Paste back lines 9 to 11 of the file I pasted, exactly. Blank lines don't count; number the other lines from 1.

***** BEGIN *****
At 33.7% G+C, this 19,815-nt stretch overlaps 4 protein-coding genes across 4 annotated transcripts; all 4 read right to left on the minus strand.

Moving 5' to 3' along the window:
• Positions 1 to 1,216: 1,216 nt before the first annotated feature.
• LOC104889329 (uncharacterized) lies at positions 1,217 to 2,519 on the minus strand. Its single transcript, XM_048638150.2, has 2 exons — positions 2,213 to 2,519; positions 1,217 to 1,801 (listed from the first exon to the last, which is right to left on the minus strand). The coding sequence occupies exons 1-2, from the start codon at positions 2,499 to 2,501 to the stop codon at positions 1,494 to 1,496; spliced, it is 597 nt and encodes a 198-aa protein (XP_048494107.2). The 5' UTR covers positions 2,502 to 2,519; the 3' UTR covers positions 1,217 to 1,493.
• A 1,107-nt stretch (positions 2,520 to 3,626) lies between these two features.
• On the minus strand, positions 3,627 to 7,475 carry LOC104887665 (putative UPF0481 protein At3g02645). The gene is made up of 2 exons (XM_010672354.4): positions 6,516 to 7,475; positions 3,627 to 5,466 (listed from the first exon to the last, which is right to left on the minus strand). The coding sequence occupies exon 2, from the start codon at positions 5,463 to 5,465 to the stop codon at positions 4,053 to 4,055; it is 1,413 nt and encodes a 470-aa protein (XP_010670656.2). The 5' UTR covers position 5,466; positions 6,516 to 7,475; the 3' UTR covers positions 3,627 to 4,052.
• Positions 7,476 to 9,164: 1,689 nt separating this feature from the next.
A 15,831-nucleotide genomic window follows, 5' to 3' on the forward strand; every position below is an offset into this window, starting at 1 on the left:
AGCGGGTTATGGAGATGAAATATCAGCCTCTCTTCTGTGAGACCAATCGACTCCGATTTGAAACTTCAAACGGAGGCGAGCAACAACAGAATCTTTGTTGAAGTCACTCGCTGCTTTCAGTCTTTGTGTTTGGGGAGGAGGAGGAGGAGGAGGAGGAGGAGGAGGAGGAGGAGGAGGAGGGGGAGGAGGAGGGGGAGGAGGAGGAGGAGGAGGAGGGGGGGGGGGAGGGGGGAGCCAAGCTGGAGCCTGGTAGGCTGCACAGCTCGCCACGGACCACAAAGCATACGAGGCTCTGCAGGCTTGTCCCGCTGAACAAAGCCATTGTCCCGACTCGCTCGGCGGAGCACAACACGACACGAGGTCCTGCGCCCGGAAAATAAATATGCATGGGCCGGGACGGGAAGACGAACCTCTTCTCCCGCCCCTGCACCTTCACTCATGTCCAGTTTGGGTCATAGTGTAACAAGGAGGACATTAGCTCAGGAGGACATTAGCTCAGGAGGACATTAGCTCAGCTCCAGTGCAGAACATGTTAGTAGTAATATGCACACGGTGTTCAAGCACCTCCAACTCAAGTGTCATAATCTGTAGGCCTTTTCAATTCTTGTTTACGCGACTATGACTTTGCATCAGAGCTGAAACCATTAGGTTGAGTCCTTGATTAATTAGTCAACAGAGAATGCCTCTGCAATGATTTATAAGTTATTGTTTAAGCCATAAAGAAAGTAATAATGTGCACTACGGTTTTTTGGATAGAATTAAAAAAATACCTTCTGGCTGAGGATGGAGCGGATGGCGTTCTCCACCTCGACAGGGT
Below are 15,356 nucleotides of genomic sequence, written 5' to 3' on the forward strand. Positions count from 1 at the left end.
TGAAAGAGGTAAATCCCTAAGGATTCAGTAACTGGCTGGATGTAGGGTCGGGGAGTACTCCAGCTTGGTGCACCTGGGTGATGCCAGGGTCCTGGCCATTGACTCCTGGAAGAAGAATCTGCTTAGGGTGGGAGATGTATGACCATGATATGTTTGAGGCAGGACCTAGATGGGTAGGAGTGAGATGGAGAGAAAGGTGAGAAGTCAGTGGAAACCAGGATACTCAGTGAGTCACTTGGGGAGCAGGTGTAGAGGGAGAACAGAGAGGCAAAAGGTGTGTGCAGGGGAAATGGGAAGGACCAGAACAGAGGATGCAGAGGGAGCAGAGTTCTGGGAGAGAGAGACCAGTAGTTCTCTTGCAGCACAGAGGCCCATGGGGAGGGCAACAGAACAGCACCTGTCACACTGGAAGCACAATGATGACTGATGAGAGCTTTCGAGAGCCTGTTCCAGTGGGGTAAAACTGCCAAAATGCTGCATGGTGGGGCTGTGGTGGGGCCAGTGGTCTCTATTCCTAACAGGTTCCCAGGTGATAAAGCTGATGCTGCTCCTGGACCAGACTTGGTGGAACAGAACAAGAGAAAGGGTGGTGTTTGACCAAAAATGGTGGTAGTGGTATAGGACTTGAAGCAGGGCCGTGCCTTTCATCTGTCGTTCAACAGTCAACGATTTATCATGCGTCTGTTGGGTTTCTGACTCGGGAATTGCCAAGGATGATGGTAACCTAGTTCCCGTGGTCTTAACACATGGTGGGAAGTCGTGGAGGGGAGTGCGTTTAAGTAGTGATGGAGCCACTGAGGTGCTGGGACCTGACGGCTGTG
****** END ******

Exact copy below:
AGCGGGTTATGGAGATGAAATATCAGCCTCTCTTCTGTGAGACCAATCGACTCCGATTTGAAACTTCAAACGGAGGCGAGCAACAACAGAATCTTTGTTGAAGTCACTCGCTGCTTTCAGTCTTTGTGTTTGGGGAGGAGGAGGAGGAGGAGGAGGAGGAGGAGGAGGAGGAGGAGGAGGGGGAGGAGGAGGGGGAGGAGGAGGAGGAGGAGGAGGGGGGGGGGGAGGGGGGAGCCAAGCTGGAGCCTGGTAGGCTGCACAGCTCGCCACGGACCACAAAGCATACGAGGCTCTGCAGGCTTGTCCCGCTGAACAAAGCCATTGTCCCGACTCGCTCGGCGGAGCACAACACGACACGAGGTCCTGCGCCCGGAAAATAAATATGCATGGGCCGGGACGGGAAGACGAACCTCTTCTCCCGCCCCTGCACCTTCACTCATGTCCAGTTTGGGTCATAGTGTAACAAGGAGGACATTAGCTCAGGAGGACATTAGCTCAGGAGGACATTAGCTCAGCTCCAGTGCAGAACATGTTAGTAGTAATATGCACACGGTGTTCAAGCACCTCCAACTCAAGTGTCATAATCTGTAGGCCTTTTCAATTCTTGTTTACGCGACTATGACTTTGCATCAGAGCTGAAACCATTAGGTTGAGTCCTTGATTAATTAGTCAACAGAGAATGCCTCTGCAATGATTTATAAGTTATTGTTTAAGCCATAAAGAAAGTAATAATGTGCACTACGGTTTTTTGGATAGAATTAAAAAAATACCTTCTGGCTGAGGATGGAGCGGATGGCGTTCTCCACCTCGACAGGGT
Below are 15,356 nucleotides of genomic sequence, written 5' to 3' on the forward strand. Positions count from 1 at the left end.
TGAAAGAGGTAAATCCCTAAGGATTCAGTAACTGGCTGGATGTAGGGTCGGGGAGTACTCCAGCTTGGTGCACCTGGGTGATGCCAGGGTCCTGGCCATTGACTCCTGGAAGAAGAATCTGCTTAGGGTGGGAGATGTATGACCATGATATGTTTGAGGCAGGACCTAGATGGGTAGGAGTGAGATGGAGAGAAAGGTGAGAAGTCAGTGGAAACCAGGATACTCAGTGAGTCACTTGGGGAGCAGGTGTAGAGGGAGAACAGAGAGGCAAAAGGTGTGTGCAGGGGAAATGGGAAGGACCAGAACAGAGGATGCAGAGGGAGCAGAGTTCTGGGAGAGAGAGACCAGTAGTTCTCTTGCAGCACAGAGGCCCATGGGGAGGGCAACAGAACAGCACCTGTCACACTGGAAGCACAATGATGACTGATGAGAGCTTTCGAGAGCCTGTTCCAGTGGGGTAAAACTGCCAAAATGCTGCATGGTGGGGCTGTGGTGGGGCCAGTGGTCTCTATTCCTAACAGGTTCCCAGGTGATAAAGCTGATGCTGCTCCTGGACCAGACTTGGTGGAACAGAACAAGAGAAAGGGTGGTGTTTGACCAAAAATGGTGGTAGTGGTATAGGACTTGAAGCAGGGCCGTGCCTTTCATCTGTCGTTCAACAGTCAACGATTTATCATGCGTCTGTTGGGTTTCTGACTCGGGAATTGCCAAGGATGATGGTAACCTAGTTCCCGTGGTCTTAACACATGGTGGGAAGTCGTGGAGGGGAGTGCGTTTAAGTAGTGATGGAGCCACTGAGGTGCTGGGACCTGACGGCTGTG